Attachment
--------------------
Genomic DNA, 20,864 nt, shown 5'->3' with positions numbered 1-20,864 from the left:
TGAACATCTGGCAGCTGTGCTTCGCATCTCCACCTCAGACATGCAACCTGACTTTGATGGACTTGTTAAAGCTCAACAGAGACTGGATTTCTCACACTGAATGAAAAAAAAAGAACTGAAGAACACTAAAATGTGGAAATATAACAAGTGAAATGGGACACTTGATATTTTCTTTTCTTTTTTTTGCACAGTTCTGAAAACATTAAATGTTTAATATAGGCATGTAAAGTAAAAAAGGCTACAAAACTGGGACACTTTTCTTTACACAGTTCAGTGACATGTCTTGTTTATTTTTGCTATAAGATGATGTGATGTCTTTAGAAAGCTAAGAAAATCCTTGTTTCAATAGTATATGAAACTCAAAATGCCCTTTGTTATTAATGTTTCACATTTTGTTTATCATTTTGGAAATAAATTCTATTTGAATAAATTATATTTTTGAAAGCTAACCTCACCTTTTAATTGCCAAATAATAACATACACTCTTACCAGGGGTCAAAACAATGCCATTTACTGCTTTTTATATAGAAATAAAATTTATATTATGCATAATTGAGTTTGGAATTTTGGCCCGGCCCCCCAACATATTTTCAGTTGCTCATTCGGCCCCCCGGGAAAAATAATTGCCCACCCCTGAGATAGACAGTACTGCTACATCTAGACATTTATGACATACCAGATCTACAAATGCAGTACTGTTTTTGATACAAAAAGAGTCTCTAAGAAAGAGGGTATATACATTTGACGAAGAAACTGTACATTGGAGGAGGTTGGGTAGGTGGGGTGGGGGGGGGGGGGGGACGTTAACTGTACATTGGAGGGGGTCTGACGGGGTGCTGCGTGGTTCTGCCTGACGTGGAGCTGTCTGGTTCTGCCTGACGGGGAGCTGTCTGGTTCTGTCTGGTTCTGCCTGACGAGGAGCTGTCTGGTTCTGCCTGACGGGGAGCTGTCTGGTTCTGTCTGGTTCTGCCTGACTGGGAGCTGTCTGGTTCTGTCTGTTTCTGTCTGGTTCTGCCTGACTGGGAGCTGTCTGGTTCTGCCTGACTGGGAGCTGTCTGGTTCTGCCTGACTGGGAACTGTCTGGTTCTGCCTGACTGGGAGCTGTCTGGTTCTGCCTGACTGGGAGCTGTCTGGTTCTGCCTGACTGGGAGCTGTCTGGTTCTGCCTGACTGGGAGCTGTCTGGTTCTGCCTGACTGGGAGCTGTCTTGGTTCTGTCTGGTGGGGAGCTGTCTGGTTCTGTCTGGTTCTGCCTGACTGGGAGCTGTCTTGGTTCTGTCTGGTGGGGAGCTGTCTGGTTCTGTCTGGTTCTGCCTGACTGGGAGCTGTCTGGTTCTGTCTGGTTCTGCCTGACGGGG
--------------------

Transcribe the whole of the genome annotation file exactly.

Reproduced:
Genomic DNA, 20,864 nt, shown 5'->3' with positions numbered 1-20,864 from the left:
TGAACATCTGGCAGCTGTGCTTCGCATCTCCACCTCAGACATGCAACCTGACTTTGATGGACTTGTTAAAGCTCAACAGAGACTGGATTTCTCACACTGAATGAAAAAAAAAGAACTGAAGAACACTAAAATGTGGAAATATAACAAGTGAAATGGGACACTTGATATTTTCTTTTCTTTTTTTTGCACAGTTCTGAAAACATTAAATGTTTAATATAGGCATGTAAAGTAAAAAAGGCTACAAAACTGGGACACTTTTCTTTACACAGTTCAGTGACATGTCTTGTTTATTTTTGCTATAAGATGATGTGATGTCTTTAGAAAGCTAAGAAAATCCTTGTTTCAATAGTATATGAAACTCAAAATGCCCTTTGTTATTAATGTTTCACATTTTGTTTATCATTTTGGAAATAAATTCTATTTGAATAAATTATATTTTTGAAAGCTAACCTCACCTTTTAATTGCCAAATAATAACATACACTCTTACCAGGGGTCAAAACAATGCCATTTACTGCTTTTTATATAGAAATAAAATTTATATTATGCATAATTGAGTTTGGAATTTTGGCCCGGCCCCCCAACATATTTTCAGTTGCTCATTCGGCCCCCCGGGAAAAATAATTGCCCACCCCTGAGATAGACAGTACTGCTACATCTAGACATTTATGACATACCAGATCTACAAATGCAGTACTGTTTTTGATACAAAAAGAGTCTCTAAGAAAGAGGGTATATACATTTGACGAAGAAACTGTACATTGGAGGAGGTTGGGTAGGTGGGGTGGGGGGGGGGGGGGGACGTTAACTGTACATTGGAGGGGGTCTGACGGGGTGCTGCGTGGTTCTGCCTGACGTGGAGCTGTCTGGTTCTGCCTGACGGGGAGCTGTCTGGTTCTGTCTGGTTCTGCCTGACGAGGAGCTGTCTGGTTCTGCCTGACGGGGAGCTGTCTGGTTCTGTCTGGTTCTGCCTGACTGGGAGCTGTCTGGTTCTGTCTGTTTCTGTCTGGTTCTGCCTGACTGGGAGCTGTCTGGTTCTGCCTGACTGGGAGCTGTCTGGTTCTGCCTGACTGGGAACTGTCTGGTTCTGCCTGACTGGGAGCTGTCTGGTTCTGCCTGACTGGGAGCTGTCTGGTTCTGCCTGACTGGGAGCTGTCTGGTTCTGCCTGACTGGGAGCTGTCTGGTTCTGCCTGACTGGGAGCTGTCTTGGTTCTGTCTGGTGGGGAGCTGTCTGGTTCTGTCTGGTTCTGCCTGACTGGGAGCTGTCTTGGTTCTGTCTGGTGGGGAGCTGTCTGGTTCTGTCTGGTTCTGCCTGACTGGGAGCTGTCTGGTTCTGTCTGGTTCTGCCTGACGGGG